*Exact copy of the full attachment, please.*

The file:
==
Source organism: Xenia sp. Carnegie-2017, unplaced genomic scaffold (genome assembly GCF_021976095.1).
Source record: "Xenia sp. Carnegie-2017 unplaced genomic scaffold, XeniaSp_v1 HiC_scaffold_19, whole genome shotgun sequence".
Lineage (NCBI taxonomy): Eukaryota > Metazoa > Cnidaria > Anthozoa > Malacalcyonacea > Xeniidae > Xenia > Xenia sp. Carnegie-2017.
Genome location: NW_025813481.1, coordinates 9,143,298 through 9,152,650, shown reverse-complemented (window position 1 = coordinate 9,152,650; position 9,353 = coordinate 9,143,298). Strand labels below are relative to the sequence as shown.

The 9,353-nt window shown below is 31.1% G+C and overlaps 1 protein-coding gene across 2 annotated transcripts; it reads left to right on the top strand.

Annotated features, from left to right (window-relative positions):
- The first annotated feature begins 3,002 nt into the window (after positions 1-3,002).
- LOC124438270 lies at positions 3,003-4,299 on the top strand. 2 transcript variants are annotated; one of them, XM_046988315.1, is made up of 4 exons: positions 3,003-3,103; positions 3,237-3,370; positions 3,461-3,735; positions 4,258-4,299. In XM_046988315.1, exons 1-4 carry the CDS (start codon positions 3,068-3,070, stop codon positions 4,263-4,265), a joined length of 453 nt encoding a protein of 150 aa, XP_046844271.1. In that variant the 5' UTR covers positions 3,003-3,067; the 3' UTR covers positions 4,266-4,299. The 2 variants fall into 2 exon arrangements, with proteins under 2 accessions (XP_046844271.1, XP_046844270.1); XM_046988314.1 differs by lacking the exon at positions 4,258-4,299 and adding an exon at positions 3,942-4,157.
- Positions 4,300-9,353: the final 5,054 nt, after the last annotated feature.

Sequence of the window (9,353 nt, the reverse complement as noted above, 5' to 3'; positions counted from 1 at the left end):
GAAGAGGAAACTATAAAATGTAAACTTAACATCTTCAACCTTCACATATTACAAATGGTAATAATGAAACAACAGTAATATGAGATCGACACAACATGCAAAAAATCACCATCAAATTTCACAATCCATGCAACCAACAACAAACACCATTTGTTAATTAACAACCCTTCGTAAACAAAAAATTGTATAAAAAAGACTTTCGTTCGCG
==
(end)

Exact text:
Source organism: Xenia sp. Carnegie-2017, unplaced genomic scaffold (genome assembly GCF_021976095.1).
Source record: "Xenia sp. Carnegie-2017 unplaced genomic scaffold, XeniaSp_v1 HiC_scaffold_19, whole genome shotgun sequence".
Lineage (NCBI taxonomy): Eukaryota > Metazoa > Cnidaria > Anthozoa > Malacalcyonacea > Xeniidae > Xenia > Xenia sp. Carnegie-2017.
Genome location: NW_025813481.1, coordinates 9,143,298 through 9,152,650, shown reverse-complemented (window position 1 = coordinate 9,152,650; position 9,353 = coordinate 9,143,298). Strand labels below are relative to the sequence as shown.

The 9,353-nt window shown below is 31.1% G+C and overlaps 1 protein-coding gene across 2 annotated transcripts; it reads left to right on the top strand.

Annotated features, from left to right (window-relative positions):
- The first annotated feature begins 3,002 nt into the window (after positions 1-3,002).
- LOC124438270 lies at positions 3,003-4,299 on the top strand. 2 transcript variants are annotated; one of them, XM_046988315.1, is made up of 4 exons: positions 3,003-3,103; positions 3,237-3,370; positions 3,461-3,735; positions 4,258-4,299. In XM_046988315.1, exons 1-4 carry the CDS (start codon positions 3,068-3,070, stop codon positions 4,263-4,265), a joined length of 453 nt encoding a protein of 150 aa, XP_046844271.1. In that variant the 5' UTR covers positions 3,003-3,067; the 3' UTR covers positions 4,266-4,299. The 2 variants fall into 2 exon arrangements, with proteins under 2 accessions (XP_046844271.1, XP_046844270.1); XM_046988314.1 differs by lacking the exon at positions 4,258-4,299 and adding an exon at positions 3,942-4,157.
- Positions 4,300-9,353: the final 5,054 nt, after the last annotated feature.

Sequence of the window (9,353 nt, the reverse complement as noted above, 5' to 3'; positions counted from 1 at the left end):
GAAGAGGAAACTATAAAATGTAAACTTAACATCTTCAACCTTCACATATTACAAATGGTAATAATGAAACAACAGTAATATGAGATCGACACAACATGCAAAAAATCACCATCAAATTTCACAATCCATGCAACCAACAACAAACACCATTTGTTAATTAACAACCCTTCGTAAACAAAAAATTGTATAAAAAAGACTTTCGTTCGCG